|You are right. The characterization that you give is a paraphrase of a classic descriptive paper by Fant. Liberman showed the perceptual effects, and Stevens considered the consequences of the asynchronous correspondence of phoneme segment and acoustic correlates in a feature-based account of speech perception and lexical access.|
Here are the citations:
Fant, C. G. M. (1962). Descriptive analysis of the acoustic aspects of speech. Logos, 5, 3-17.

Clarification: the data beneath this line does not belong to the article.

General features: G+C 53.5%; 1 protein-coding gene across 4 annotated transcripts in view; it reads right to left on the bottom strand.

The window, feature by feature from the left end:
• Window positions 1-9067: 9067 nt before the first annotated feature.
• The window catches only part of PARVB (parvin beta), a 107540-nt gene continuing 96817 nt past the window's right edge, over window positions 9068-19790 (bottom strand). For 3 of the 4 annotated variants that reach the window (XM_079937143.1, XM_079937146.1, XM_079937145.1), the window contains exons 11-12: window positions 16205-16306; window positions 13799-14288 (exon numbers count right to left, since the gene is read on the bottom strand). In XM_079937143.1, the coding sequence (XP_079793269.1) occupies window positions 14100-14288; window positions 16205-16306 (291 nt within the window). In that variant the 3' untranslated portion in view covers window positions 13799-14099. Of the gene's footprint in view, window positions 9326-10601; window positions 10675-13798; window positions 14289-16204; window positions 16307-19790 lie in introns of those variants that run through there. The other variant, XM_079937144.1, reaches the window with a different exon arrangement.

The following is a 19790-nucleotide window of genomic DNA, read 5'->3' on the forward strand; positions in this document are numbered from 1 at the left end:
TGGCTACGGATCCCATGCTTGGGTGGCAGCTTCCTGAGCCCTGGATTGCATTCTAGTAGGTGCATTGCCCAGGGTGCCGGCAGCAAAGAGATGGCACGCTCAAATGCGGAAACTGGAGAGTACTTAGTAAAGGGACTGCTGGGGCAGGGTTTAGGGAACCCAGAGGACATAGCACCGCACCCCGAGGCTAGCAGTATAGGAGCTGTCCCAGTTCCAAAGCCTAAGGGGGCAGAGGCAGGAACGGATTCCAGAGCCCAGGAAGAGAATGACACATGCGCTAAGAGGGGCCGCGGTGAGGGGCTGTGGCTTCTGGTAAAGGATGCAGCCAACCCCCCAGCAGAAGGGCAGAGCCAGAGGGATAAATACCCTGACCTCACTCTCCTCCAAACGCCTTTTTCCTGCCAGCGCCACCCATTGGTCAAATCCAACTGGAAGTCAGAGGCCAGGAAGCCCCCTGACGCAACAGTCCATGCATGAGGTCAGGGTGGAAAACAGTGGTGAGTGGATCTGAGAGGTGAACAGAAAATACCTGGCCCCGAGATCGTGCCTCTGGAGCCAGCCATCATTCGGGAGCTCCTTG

Liberman, A. M. (1970). The grammars of speech and language. Cognitive Psychology, 1, 301-323.
Stevens, K. N. (2005). Features in speech perception and lexical access. In D. B. Pisoni and R. E. Remez (Eds.), The Handbook of Speech Perception (pp. 125-155). Oxford, Blackwell.
Each of these papers is readily available, I believe.
On Aug 12, 2008, at 6:03 PM, Athanassios Protopapas wrote:
Robert E. Remez, Ph. D.
Professor, Department of Psychology
Barnard College, Columbia University
New York, New York 10027-6598